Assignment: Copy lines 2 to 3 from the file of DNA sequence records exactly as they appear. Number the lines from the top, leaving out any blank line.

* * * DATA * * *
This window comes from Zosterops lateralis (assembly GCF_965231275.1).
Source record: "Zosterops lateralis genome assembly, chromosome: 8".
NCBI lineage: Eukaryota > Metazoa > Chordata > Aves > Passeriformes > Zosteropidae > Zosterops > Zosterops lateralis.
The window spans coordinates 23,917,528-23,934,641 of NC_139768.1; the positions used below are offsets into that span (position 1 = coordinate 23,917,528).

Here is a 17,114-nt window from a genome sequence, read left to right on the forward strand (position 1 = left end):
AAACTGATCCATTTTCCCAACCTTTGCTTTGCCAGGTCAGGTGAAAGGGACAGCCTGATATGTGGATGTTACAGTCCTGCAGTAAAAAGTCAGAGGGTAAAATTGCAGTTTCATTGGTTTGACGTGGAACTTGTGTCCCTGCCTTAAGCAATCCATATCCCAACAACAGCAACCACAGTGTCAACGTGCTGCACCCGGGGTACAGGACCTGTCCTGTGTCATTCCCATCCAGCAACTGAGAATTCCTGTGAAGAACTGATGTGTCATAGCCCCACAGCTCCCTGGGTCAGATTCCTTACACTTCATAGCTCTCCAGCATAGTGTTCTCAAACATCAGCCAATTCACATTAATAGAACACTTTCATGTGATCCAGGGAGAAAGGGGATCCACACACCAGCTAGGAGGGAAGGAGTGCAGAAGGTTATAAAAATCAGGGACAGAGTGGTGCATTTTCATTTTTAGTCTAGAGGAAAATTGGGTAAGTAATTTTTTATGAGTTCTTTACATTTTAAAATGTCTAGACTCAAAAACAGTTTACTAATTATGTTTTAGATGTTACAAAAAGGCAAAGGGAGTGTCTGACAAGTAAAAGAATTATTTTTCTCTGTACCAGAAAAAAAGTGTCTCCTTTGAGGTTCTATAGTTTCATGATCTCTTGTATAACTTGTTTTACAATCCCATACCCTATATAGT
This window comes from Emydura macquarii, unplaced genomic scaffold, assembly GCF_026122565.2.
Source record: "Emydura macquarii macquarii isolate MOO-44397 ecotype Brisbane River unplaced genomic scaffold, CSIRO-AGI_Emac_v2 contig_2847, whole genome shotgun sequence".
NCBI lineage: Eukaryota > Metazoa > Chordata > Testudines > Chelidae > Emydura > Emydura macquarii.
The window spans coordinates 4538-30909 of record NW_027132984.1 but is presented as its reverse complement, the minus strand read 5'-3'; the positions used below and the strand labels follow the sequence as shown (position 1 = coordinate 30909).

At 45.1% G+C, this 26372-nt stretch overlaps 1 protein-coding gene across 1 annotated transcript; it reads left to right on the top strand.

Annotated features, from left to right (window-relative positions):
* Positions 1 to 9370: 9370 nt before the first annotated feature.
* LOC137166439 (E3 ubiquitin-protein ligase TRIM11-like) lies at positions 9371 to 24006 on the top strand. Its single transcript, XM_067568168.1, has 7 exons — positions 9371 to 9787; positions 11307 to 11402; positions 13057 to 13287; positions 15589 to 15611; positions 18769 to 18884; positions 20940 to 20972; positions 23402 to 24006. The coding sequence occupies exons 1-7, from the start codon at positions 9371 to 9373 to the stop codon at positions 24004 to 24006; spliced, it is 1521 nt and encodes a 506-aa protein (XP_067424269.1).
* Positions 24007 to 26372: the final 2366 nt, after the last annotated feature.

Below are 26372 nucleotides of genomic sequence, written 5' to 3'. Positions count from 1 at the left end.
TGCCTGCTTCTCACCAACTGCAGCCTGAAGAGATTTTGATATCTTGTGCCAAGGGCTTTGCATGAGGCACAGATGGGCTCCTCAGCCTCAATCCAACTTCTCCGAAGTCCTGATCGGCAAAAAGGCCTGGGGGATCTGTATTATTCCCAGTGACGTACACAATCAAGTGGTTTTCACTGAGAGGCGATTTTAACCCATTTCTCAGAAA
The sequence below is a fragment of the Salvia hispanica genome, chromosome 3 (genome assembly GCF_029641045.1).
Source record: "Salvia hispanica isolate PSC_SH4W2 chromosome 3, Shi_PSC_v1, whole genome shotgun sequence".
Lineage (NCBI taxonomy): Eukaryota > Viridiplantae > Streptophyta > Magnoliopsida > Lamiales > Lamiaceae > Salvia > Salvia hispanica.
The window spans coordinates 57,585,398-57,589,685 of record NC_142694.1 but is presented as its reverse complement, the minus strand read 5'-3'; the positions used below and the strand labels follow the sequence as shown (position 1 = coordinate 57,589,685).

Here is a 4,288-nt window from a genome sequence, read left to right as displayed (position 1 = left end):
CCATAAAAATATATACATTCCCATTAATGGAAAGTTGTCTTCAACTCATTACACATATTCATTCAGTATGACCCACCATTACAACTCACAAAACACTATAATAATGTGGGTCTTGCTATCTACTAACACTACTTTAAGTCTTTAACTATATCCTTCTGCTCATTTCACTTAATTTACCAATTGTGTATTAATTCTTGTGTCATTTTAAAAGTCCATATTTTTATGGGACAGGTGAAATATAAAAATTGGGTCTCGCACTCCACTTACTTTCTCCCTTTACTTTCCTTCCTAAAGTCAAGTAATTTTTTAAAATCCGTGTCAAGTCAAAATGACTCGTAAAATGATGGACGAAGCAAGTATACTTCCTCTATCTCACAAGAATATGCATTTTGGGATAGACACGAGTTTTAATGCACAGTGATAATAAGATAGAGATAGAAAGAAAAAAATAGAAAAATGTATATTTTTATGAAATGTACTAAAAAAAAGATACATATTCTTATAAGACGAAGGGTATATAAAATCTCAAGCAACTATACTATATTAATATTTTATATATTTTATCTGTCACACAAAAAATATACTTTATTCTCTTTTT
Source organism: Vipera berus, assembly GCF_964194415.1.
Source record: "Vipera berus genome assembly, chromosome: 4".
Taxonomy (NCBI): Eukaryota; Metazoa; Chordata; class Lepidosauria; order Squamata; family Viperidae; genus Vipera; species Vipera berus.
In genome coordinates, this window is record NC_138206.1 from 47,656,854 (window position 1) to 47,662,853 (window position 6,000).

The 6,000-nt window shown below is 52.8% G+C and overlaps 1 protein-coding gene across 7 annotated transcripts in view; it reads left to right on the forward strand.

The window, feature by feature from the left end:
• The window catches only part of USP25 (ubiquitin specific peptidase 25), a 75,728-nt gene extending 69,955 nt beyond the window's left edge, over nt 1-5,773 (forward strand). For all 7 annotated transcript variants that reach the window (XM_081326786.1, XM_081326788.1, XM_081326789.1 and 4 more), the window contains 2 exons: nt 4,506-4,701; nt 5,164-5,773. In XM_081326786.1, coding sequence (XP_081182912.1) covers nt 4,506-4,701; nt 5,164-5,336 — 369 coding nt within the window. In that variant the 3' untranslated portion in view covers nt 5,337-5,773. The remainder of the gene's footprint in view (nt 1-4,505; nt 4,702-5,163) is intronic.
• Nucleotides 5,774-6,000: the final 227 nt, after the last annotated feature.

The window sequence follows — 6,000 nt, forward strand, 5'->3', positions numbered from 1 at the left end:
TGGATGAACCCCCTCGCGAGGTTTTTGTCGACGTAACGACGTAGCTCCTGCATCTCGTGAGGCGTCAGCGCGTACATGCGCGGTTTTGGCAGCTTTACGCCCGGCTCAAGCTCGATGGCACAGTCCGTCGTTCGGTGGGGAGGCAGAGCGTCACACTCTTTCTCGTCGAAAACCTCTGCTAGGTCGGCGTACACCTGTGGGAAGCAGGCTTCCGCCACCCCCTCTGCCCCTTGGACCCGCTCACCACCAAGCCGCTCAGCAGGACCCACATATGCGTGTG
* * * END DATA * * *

Source record: "Zosterops lateralis genome assembly, chromosome: 8".
NCBI lineage: Eukaryota > Metazoa > Chordata > Aves > Passeriformes > Zosteropidae > Zosterops > Zosterops lateralis.